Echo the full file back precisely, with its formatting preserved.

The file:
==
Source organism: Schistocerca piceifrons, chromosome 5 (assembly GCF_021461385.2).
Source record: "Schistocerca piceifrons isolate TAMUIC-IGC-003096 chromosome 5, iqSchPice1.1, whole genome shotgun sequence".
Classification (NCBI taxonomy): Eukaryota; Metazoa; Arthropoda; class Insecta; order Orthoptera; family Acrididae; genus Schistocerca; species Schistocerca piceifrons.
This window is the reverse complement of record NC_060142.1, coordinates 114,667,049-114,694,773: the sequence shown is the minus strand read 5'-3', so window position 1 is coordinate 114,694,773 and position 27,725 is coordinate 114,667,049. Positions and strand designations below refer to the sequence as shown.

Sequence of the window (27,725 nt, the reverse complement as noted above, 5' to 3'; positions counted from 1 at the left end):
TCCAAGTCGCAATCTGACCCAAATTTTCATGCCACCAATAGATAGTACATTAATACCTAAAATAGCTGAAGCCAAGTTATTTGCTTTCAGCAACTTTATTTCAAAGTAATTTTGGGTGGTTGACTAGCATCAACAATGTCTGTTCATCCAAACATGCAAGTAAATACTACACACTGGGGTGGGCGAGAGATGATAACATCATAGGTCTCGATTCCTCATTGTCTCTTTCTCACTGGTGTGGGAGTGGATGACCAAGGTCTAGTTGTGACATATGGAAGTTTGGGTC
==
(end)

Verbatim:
Source organism: Schistocerca piceifrons, chromosome 5 (assembly GCF_021461385.2).
Source record: "Schistocerca piceifrons isolate TAMUIC-IGC-003096 chromosome 5, iqSchPice1.1, whole genome shotgun sequence".
Classification (NCBI taxonomy): Eukaryota; Metazoa; Arthropoda; class Insecta; order Orthoptera; family Acrididae; genus Schistocerca; species Schistocerca piceifrons.
This window is the reverse complement of record NC_060142.1, coordinates 114,667,049-114,694,773: the sequence shown is the minus strand read 5'-3', so window position 1 is coordinate 114,694,773 and position 27,725 is coordinate 114,667,049. Positions and strand designations below refer to the sequence as shown.

Sequence of the window (27,725 nt, the reverse complement as noted above, 5' to 3'; positions counted from 1 at the left end):
TCCAAGTCGCAATCTGACCCAAATTTTCATGCCACCAATAGATAGTACATTAATACCTAAAATAGCTGAAGCCAAGTTATTTGCTTTCAGCAACTTTATTTCAAAGTAATTTTGGGTGGTTGACTAGCATCAACAATGTCTGTTCATCCAAACATGCAAGTAAATACTACACACTGGGGTGGGCGAGAGATGATAACATCATAGGTCTCGATTCCTCATTGTCTCTTTCTCACTGGTGTGGGAGTGGATGACCAAGGTCTAGTTGTGACATATGGAAGTTTGGGTC